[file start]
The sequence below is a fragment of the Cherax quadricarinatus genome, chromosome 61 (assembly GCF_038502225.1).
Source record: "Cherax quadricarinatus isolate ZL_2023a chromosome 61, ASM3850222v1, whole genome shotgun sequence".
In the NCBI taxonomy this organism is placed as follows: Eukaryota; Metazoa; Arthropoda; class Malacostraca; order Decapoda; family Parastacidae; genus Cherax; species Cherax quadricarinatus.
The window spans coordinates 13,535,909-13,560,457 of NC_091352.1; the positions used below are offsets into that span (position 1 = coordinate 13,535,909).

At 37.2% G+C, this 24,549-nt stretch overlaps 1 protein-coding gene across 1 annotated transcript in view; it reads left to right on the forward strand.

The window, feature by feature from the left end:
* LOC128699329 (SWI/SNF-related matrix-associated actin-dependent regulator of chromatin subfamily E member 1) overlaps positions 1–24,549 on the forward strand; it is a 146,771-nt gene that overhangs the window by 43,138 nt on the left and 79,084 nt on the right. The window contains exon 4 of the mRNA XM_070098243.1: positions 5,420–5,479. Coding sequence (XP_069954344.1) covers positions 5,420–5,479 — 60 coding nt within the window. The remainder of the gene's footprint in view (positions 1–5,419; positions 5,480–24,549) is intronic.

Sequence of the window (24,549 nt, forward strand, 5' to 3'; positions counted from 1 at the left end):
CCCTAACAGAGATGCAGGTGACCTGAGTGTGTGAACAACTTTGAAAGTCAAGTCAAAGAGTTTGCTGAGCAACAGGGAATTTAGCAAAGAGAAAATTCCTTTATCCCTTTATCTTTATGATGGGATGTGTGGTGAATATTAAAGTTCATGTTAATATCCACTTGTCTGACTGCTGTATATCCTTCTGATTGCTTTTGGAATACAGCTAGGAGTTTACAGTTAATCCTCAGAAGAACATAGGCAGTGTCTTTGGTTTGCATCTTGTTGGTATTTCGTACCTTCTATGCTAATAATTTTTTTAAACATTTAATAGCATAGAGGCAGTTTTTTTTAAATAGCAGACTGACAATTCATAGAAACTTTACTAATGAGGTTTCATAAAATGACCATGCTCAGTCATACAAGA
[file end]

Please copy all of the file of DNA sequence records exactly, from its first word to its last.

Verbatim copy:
The sequence below is a fragment of the Cherax quadricarinatus genome, chromosome 61 (assembly GCF_038502225.1).
Source record: "Cherax quadricarinatus isolate ZL_2023a chromosome 61, ASM3850222v1, whole genome shotgun sequence".
In the NCBI taxonomy this organism is placed as follows: Eukaryota; Metazoa; Arthropoda; class Malacostraca; order Decapoda; family Parastacidae; genus Cherax; species Cherax quadricarinatus.
The window spans coordinates 13,535,909-13,560,457 of NC_091352.1; the positions used below are offsets into that span (position 1 = coordinate 13,535,909).

At 37.2% G+C, this 24,549-nt stretch overlaps 1 protein-coding gene across 1 annotated transcript in view; it reads left to right on the forward strand.

The window, feature by feature from the left end:
* LOC128699329 (SWI/SNF-related matrix-associated actin-dependent regulator of chromatin subfamily E member 1) overlaps positions 1–24,549 on the forward strand; it is a 146,771-nt gene that overhangs the window by 43,138 nt on the left and 79,084 nt on the right. The window contains exon 4 of the mRNA XM_070098243.1: positions 5,420–5,479. Coding sequence (XP_069954344.1) covers positions 5,420–5,479 — 60 coding nt within the window. The remainder of the gene's footprint in view (positions 1–5,419; positions 5,480–24,549) is intronic.

Sequence of the window (24,549 nt, forward strand, 5' to 3'; positions counted from 1 at the left end):
CCCTAACAGAGATGCAGGTGACCTGAGTGTGTGAACAACTTTGAAAGTCAAGTCAAAGAGTTTGCTGAGCAACAGGGAATTTAGCAAAGAGAAAATTCCTTTATCCCTTTATCTTTATGATGGGATGTGTGGTGAATATTAAAGTTCATGTTAATATCCACTTGTCTGACTGCTGTATATCCTTCTGATTGCTTTTGGAATACAGCTAGGAGTTTACAGTTAATCCTCAGAAGAACATAGGCAGTGTCTTTGGTTTGCATCTTGTTGGTATTTCGTACCTTCTATGCTAATAATTTTTTTAAACATTTAATAGCATAGAGGCAGTTTTTTTTAAATAGCAGACTGACAATTCATAGAAACTTTACTAATGAGGTTTCATAAAATGACCATGCTCAGTCATACAAGA